No blacks, no Irish, no dogs. 1958 Britain and they were not tolerant of diversity. For my Indian Grandfather marrying my Roman Catholic Irish Gran, this was not an easy time to be a mixed race couple. Yet somehow 5,000 miles across the ocean, they were able to find people who were willing to do just that, accept. A first class passage, 18 days with a 7 month old they would arrive in Bombay. After a night in a hotel they boarded a sleeper train, with blocks of ice to keep them cool. Lally, my gran, describes her first impressions of Kolkata, the heat, the noise, the smells; taking weeks to adjust to it, but the people embracing them with open arms -black, white, you were greeted with smiles unlike the racial abuse they had suffered on her ‘home’ land. Despite my grandparents arriving just after the 1956 constitution, when Indians took back the land, uniting to create an Indian government, Kolkata was still very open to expats. For over 200 years the British had ruled from the colonial capital of Kolkata.
For the next 7 years they would meet 8 other couples; all English/Irish wives who had chosen to live in India to be with their husbands, whom they met studying in the UK. Here they would raise families, embrace the culture, enjoying the Indian way; how you would greet someone, respect your elders, the importance of community and family, their respect for books and education.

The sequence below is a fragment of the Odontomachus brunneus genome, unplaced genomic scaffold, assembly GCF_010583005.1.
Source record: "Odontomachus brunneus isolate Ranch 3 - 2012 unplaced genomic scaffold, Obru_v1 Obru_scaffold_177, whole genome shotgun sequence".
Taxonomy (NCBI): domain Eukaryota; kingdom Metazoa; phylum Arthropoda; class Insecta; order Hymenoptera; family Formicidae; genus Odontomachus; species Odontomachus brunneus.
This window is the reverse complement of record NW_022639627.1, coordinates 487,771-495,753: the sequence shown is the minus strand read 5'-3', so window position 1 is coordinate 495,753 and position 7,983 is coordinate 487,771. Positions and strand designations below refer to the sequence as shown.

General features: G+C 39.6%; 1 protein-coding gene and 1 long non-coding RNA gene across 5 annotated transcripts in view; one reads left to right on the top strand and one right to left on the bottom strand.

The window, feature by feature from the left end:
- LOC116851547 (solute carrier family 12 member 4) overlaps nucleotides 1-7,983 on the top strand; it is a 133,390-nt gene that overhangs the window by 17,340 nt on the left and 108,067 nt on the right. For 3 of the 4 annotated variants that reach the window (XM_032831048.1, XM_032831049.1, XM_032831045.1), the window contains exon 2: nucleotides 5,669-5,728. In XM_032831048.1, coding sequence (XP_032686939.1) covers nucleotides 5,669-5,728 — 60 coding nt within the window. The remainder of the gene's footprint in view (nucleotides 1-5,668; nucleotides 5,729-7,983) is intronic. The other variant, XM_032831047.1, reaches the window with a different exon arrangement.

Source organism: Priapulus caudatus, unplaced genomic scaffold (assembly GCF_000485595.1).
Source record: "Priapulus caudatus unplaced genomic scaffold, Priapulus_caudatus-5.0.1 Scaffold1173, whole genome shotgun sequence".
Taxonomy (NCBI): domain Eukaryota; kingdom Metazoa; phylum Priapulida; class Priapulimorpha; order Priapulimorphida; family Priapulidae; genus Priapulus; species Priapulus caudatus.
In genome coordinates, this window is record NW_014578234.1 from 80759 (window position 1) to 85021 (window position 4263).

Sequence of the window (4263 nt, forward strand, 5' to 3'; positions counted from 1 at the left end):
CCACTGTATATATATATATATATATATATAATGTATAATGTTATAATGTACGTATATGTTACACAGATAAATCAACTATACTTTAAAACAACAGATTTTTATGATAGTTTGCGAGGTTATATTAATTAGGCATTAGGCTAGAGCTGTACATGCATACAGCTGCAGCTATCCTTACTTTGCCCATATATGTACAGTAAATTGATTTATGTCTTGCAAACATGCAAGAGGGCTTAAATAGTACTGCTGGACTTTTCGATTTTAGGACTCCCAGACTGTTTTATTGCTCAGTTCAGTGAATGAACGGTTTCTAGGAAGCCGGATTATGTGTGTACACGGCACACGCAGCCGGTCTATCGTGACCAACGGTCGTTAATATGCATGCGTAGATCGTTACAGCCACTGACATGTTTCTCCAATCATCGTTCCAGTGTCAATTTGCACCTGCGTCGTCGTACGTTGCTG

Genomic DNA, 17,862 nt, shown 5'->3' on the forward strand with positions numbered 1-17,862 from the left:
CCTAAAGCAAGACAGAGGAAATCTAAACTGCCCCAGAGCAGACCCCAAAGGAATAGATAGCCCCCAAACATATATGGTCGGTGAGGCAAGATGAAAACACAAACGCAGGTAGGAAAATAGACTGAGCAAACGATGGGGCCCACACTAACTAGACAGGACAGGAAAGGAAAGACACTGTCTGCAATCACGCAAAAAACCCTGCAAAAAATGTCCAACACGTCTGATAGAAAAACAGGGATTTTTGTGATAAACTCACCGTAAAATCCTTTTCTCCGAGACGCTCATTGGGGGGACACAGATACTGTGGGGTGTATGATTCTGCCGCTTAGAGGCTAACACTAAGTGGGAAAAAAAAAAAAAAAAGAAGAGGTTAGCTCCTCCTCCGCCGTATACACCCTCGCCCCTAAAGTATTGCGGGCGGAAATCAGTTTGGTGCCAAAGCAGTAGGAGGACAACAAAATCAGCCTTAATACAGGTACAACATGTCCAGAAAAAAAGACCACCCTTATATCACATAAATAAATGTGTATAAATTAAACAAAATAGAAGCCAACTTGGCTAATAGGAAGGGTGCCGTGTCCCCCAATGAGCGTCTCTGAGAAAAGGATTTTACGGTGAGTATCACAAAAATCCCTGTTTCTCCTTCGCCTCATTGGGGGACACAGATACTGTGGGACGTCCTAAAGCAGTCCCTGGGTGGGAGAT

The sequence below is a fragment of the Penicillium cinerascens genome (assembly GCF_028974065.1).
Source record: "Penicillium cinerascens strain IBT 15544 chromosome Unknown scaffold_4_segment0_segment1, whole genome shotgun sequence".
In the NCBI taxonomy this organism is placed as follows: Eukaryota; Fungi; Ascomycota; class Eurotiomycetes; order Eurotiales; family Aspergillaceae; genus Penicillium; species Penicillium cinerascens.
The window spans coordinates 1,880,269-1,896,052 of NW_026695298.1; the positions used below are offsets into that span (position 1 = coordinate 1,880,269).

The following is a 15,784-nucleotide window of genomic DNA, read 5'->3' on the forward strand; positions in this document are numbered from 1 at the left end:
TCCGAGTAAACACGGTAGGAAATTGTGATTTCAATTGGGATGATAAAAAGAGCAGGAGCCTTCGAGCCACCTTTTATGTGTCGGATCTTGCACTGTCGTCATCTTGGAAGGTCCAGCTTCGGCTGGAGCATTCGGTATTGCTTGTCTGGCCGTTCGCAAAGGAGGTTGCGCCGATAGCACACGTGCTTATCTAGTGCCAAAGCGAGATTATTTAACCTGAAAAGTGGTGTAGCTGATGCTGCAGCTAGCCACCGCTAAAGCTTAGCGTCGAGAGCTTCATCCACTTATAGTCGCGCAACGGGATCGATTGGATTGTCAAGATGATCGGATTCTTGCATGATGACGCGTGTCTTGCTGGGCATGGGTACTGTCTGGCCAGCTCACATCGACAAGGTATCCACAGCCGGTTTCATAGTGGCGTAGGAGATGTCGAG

Walking around today, seeing the streets my dad grew up on, you can still see the British influence, St. Paul’s church, the Victorian and Albert monument, his catholic school – Don Bosco. Most recently the current mayor has gone as far to declare Kolkata to restored to London, building a mini Big Ben and filling with street with Oxford Circus type lights! As you can imagine many people are not happy about how the tax money is being spent, whilst under English influence Kolkata may have been a place of power, but becoming London is not the way, let it be celebrated for its own beauty and achievements.